Raised by a single mother, Christiana Broughton ’17 says she would not have had the opportunity to pursue an education at UWM without scholarship support. A recipient of the Sullivan-Spaights Scholarship, Christiana is one of dozens of students helped by the generosity of Isabel Bader and her husband, Alfred Bader ’80.

The Baders established this scholarship in 1999 to help minority students from Milwaukee Public Schools achieve higher education and become leaders. The scholarship honors two leaders in Milwaukee’s African-American community: the Reverend Leon Howard Sullivan, who focused on job training and placement for members of minority communities, and Ernest Spaights, former professor of information sciences at UWM, who established a model mentoring program for minority men at the university.

More than 50 students throughout the university’s schools and colleges have benefited from the scholarship, which is renewable. Like Christiana, all Sullivan-Spaights Scholars have demonstrated leadership skills in their community and have financial need.

Christiana is a nursing major who has maintained a 3.7 grade-point average while being actively engaged on campus. “During the school year, I serve as a peer mentor for our health profession’s living learning community,” she says. “In the summer, I work with our new-student orientation program. That’s my way to give back here on campus.

Christiana hopes to “pay it forward” by working as a nurse in the Milwaukee community after she graduates. “I know that these opportunities were afforded to me because of the generous donation from the Baders,” she adds. “Without their help I know it would have been a true struggle.”

Alfred Bader is a world-renowned chemist, art historian and dealer, lecturer, and philanthropist and holds an honorary doctorate from UWM. After receiving scholarships as an undergraduate student, Isabel Bader spent her career teaching English, Spanish, and history, and holds an honorary doctorate from Emmanuel College of Victoria University in Toronto.

In 2011, the Baders honored their friend, Leonard E. Parker, distinguished professor emeritus of physics, by making a lead gift for the construction of the Kenwood Interdisciplinary Research Complex (KIRC). Parker was the director of the Center for Gravitation and Cosmology, which is housed in the KIRC and now bears his name.

Scholarships Pave Way for Success

Ashley Matter ’17 is headed for medical school thanks, in part, to the Lawrence Baldassaro Honors College Scholarship. If not for scholarship support, Ashley says she would have had to spend much more time working and much less time on extracurricular activities. Instead, she became president of UWM’s Colleges Against Cancer student organization, which plans the annual Relay for Life event, and she has volunteered as a patient advocate for victims of sexual assault at Waukesha Memorial Hospital.

“Professor Baldassaro’s scholarship allowed me to focus on my extracurricular activities and enabled me to be a strong candidate for medical school,” she says. After she graduates with her degree in biology, Ashley will go to medical school at Kansas City University.

A UWM faculty member for more than three decades and a scholar of Italian literature and Italian American history, Professor Emeritus Baldassaro chaired the Department of French, Italian and Comparative Literature for five years. He was director of the Honors College and served on the executive council of the Dante Society of America, the oldest literary society in America.

Baldassaro says he supports scholarships for honors students because he believes in UWM’s commitment to meeting the needs of its most talented and dedicated students.

“The 13 years I spent as director were the most rewarding time of my 36-year career at UWM. The students’ work ethic, dedication, and achievements were remarkable, but what most impressed me was that, in spite of all they accomplished, they were unfailingly modest,” he says. “These students, who are most likely to make significant contributions to society in the future, deserve to be supported financially.”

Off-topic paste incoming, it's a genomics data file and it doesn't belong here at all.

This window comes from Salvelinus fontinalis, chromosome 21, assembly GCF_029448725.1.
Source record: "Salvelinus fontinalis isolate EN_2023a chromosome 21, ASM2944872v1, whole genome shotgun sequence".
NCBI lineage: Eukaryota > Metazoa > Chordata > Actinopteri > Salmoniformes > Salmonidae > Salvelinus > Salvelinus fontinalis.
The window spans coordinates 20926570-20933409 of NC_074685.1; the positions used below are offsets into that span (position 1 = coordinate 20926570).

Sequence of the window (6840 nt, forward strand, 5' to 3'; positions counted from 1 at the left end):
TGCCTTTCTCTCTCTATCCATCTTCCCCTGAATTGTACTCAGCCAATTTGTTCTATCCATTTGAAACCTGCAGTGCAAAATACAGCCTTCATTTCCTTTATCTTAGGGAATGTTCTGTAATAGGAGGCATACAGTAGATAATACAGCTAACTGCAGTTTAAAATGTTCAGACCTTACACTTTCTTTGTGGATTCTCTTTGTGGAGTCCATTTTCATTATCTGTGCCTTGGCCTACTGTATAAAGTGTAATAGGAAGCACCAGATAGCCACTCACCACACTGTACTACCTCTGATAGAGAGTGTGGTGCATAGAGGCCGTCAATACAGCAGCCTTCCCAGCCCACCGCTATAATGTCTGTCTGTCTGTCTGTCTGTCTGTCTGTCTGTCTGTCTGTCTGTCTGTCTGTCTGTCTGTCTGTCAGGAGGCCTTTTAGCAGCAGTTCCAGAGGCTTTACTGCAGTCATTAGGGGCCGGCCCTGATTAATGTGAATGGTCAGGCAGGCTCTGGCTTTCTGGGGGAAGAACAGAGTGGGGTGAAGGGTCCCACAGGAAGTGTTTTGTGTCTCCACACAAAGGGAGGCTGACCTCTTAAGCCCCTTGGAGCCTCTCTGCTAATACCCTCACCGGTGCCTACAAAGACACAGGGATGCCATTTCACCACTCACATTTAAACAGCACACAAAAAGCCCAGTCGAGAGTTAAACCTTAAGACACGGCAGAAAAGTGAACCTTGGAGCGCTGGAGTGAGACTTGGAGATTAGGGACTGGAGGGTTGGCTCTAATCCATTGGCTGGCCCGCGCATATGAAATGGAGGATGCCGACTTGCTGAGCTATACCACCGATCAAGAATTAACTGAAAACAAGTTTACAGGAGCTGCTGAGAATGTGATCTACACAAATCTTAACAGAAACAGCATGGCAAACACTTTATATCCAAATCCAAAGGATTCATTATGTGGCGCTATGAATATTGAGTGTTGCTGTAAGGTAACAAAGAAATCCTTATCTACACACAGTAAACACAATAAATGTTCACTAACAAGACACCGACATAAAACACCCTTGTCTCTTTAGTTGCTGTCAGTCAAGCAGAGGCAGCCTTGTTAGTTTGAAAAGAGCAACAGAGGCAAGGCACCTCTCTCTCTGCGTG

Baldassaro has been giving to UWM for the past 22 years, and his scholarship has helped 18 students so far. In addition to Ashley Matter, two other students also received the Baldassaro scholarship during the 2016-17 academic year: Sam Goerke (pictured left), a senior in the School of Information Studies, and Maia Stack, a senior in the Helen Bader School of Social Welfare.

Former Teachers Help Launch Projects

When Barbara Michaels ’56, ’60 (pictured center) graduated from the School of Education in 1956, she simply filled out a postcard in order to receive a lifetime teaching license. “I also had to be able to play the piano and know how to swim because I had to teach music and physical education, too,” she recalls. “Today, the list of requirements is much lengthier and includes examinations and submission of a video showing the student actually teaching.”

Realizing that today’s education students face more challenges than ever before, Michaels joined the Women’s Giving Circle, a group that provides funding for faculty-led projects and research. By banding together, alumni and former teachers can pool their money and make a gift of greater impact.

Since 2006, the group has funded several projects, including a teacher performance assessment training called edTPA coordinated by Angel Hessel in the Department of Curriculum & Instruction. “The Women’s Giving Circle made it possible for students and faculty to learn about, pilot, and fully implement the edTPA,” she says. “Their generous support has had a powerful impact on hundreds of teacher candidates’ readiness to begin their teaching careers.”

A Commitment to Honors Students

“I would not have made it through my undergraduate years at UWM without the help of scholarships,” says AJ KleinOsowski ’99, an alumna of the College of Engineering & Applied Science and the Honors College. Now a research scientist and design engineer with The Boeing Company, AJ and her husband, Kevin KleinOsowski ’97, have established a scholarship for honors College students at UWM.

“As soon as I paid off my student loans, I took the equivalent monthly payments and routed those funds into scholarships for future students,” she explains. “As my career progressed and my income increased, I elevated those funds to a named undergraduate scholarship, and each year, I leveraged matching funds from my employer to increase the impact of my giving. I am very proud to support the KleinOsowski Honors College Scholarship at UWM. I cherish the opportunity to help these exemplary students in launching their academic and professional careers.”